Reuters, (“NORTH KOREA THANKFUL FOR U.N. FOOD AID, WANTS MORE,” Seoul, 12/3/01) reported that the DPRK welcomed on Monday the UN appeal for $258 million in food aid and said it hoped the world would continue the donations which feed a third of the state’s 23 million people. “The U.N.’s appeal for humanitarian aid is a manifestation of the international community’s concern for the DPRK for which it feels thankful,” said a North Korean Foreign Ministry statement. The ministry also said that it hoped the international community would “continue to render support and aid to the Korean people” to help them overcome what it called “temporary difficulties” brought on by natural disasters. Asia regional director of the UN World Food Program, John Powell said “the major problem facing the DPRK in food supply and food production is structural. It is not natural disasters.” He stopped short of urging North Korea to reform, but said the world was challenged by the “need to engage with the authorities of the DPRK about the kind of changes that might lead to the DPRK arresting the deteriorating economic condition.”

5. Taiwan Legislative Elections

Reuters, (“OFFICIAL COUNT SHOWS TAIWAN’S DPP IN BIG PARLIAMENT WIN,” Taipei, 12/1/01) and The Agence France-Presse, (“DPP TRIUMPHS IN TAIWAN PARLIAMENTARY ELECTION,” 12/2/01) and The Agence France-Presse, (“KUOMINTANG LOSES LAST GRIP ON POWER IN TAIWAN,” 12/2/01) reported that Taiwan’s pro-independence Democratic Progressive Party (DPP) gained control of parliament from the Nationalist Party for the first time. Final results showed the DPP had won 87 seats in the 225-member parliament, against 68 for the Nationalist Party. With no party holding an absolute majority, the struggle will be to form a workable coalition. The results also showed the DPP’s fledgling pro- independence allies the Taiwan Solidarity Union won a surprising 13 seats. The Nationalist Party offshoot, the People First Party, won 46 seats. There were nine independents, one from another Nationalist Party splinter group the New Party and one from the previously unknown My Party. Following the polls, Taiwan President Chen Shui-bian called said “Whatever the results of the elections, the end of the vote should be the commencement of cooperation between the ruling and opposition parties.” Nationalist Party chairman Lien Chan expressed, “We will definitely begin negotiations in parliament seeking consensus to stabilise the domestic political climate.”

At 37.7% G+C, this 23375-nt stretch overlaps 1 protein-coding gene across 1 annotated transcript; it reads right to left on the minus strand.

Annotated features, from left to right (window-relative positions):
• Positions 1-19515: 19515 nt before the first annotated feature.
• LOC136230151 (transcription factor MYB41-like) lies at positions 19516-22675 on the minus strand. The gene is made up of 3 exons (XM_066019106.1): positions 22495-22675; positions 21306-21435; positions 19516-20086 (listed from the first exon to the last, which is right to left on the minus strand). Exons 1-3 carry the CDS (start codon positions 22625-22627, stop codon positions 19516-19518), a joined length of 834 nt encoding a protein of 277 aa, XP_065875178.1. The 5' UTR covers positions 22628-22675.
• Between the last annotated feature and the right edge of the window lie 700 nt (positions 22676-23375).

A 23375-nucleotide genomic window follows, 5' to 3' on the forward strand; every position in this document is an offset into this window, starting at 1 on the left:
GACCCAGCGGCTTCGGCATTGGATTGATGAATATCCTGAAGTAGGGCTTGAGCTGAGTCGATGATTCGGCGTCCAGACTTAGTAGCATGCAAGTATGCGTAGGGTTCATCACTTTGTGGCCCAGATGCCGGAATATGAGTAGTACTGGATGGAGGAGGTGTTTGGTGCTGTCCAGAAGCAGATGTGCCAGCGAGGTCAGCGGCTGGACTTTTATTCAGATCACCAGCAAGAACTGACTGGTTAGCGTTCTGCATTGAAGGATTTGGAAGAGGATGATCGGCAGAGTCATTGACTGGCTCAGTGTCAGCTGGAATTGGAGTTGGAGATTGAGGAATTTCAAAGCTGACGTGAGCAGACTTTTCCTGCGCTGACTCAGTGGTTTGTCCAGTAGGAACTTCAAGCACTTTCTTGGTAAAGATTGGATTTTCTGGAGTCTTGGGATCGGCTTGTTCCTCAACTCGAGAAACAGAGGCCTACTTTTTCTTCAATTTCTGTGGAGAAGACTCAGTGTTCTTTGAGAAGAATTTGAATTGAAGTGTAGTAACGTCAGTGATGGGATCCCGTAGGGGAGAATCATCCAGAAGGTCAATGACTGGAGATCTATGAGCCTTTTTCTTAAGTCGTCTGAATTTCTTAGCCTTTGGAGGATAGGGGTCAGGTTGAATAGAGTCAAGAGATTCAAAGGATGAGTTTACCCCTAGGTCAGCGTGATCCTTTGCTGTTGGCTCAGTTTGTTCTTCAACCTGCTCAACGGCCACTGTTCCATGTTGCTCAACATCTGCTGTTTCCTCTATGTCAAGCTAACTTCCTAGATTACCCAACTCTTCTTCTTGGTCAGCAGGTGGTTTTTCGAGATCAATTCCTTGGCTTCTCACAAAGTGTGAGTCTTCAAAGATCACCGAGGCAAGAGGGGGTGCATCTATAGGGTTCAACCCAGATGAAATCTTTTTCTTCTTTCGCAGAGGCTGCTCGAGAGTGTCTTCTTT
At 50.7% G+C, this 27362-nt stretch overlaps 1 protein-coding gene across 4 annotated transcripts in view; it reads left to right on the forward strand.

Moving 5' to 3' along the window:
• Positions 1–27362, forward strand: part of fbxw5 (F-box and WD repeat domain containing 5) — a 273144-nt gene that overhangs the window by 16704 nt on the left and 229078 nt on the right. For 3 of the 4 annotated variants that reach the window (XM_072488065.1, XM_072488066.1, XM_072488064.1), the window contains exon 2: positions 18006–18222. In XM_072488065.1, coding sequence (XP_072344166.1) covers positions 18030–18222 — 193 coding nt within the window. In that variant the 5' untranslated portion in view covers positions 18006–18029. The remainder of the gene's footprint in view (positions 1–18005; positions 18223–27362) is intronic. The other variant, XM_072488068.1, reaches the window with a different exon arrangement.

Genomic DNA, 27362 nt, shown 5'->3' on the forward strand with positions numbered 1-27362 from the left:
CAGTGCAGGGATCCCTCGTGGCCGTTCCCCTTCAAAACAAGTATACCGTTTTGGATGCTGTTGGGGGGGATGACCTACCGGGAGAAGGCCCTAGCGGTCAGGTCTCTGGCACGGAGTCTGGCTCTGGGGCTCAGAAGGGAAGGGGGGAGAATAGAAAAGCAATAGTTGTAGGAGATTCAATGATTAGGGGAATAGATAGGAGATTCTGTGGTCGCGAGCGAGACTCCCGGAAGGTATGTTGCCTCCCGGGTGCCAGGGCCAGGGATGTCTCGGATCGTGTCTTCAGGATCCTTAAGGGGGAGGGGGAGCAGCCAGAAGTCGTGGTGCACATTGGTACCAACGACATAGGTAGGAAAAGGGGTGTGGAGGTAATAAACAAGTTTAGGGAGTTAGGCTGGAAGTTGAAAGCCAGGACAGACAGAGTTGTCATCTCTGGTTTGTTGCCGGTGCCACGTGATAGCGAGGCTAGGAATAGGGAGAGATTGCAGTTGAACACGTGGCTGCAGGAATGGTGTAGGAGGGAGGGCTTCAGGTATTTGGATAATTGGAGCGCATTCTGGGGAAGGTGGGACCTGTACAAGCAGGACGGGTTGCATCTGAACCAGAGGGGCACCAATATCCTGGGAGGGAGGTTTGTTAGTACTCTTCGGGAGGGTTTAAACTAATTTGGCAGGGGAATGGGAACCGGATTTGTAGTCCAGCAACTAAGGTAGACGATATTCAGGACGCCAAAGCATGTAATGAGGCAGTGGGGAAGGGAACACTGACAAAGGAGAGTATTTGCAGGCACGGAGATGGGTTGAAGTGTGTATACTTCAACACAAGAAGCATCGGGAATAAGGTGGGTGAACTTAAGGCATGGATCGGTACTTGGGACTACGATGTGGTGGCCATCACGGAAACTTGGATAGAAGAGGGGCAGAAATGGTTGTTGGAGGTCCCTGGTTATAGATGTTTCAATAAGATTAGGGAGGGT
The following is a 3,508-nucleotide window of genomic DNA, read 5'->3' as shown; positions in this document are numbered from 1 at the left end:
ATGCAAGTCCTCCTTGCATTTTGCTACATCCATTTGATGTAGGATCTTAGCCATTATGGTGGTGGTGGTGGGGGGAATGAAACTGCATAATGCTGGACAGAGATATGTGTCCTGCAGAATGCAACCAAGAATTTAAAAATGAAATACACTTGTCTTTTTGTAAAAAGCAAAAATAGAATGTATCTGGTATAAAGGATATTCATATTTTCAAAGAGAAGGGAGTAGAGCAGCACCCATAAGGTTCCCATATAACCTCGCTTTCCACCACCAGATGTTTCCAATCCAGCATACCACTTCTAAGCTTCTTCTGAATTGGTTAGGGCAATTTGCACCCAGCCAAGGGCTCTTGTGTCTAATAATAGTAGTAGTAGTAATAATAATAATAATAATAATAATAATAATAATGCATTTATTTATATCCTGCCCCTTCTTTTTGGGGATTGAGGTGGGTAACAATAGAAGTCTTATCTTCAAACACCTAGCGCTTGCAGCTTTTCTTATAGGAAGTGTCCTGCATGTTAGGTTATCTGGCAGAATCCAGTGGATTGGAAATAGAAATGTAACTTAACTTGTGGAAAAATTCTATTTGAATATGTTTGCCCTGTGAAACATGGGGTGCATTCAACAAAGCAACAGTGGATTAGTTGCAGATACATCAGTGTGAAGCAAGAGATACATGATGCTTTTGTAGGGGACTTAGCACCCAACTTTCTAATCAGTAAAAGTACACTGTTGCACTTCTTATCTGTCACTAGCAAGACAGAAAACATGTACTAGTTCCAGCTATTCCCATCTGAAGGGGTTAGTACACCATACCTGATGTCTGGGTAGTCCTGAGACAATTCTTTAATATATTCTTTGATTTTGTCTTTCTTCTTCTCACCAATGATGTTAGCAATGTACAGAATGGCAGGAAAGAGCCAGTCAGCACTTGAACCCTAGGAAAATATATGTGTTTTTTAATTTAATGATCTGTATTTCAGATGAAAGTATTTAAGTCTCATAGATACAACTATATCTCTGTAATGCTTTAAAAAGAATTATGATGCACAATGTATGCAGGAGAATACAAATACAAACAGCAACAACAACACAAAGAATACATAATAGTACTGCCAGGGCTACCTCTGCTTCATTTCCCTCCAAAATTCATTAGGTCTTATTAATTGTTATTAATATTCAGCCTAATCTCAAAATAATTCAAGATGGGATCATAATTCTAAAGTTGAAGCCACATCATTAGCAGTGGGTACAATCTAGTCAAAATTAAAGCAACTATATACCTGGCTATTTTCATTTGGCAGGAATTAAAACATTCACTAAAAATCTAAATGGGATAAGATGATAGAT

6. PRC-Taiwan Relations

The Agence France-Presse, (“INDEPENDENCE FEARS SILENCE BEIJING ON TAIWAN ELECTION,” 12/2/01) reported that the PRC’s official Xinhua news agency did not report the election at all which effectively prevented all other Chinese newspapers from carrying the story. Only the People’s Daily carried a short two paragraph story on the results of Taiwan’s legislative election. The report briefly mentioned the Democratic Progressive Party’s 87 to 68 edge in parliamentary seats over the rival Nationalist Party. It did not mention the end of the Nationalist Party’s 52 year majority in the legislature. Online news sites carried brief reports on results, but without commentary.

Reuters, (Jeremy Page, “CHINA ALARMED BUT CAUTIOUS OVER TAIWAN ELECTION RESULT,” 12/2/01) reported that PRC leaders were surprised by Taiwan’s parliamentary election victory for Taiwan’s Democratic Progressive Party. Director of the Taiwan Research Institute at Xiamen University Fan Xizhou said “Beijing will pay greater attention to see if the DPP uses this [victory] to take a stronger stand against the mainland. I think voices calling for independence will grow louder, but I don’t expect any policy change in Taiwan.” Zhou Zhihuai, vice president of the Institute of Taiwan Studies at the Chinese Academy of Social Sciences stated, “The important thing is to see what Chen Shui-bian actually does after the elections — his words are always changing.” However, Zhou also stated, “There will be no change in mainland policy for the next few years, but we have always said that we can hold talks with any party that supports reunification.”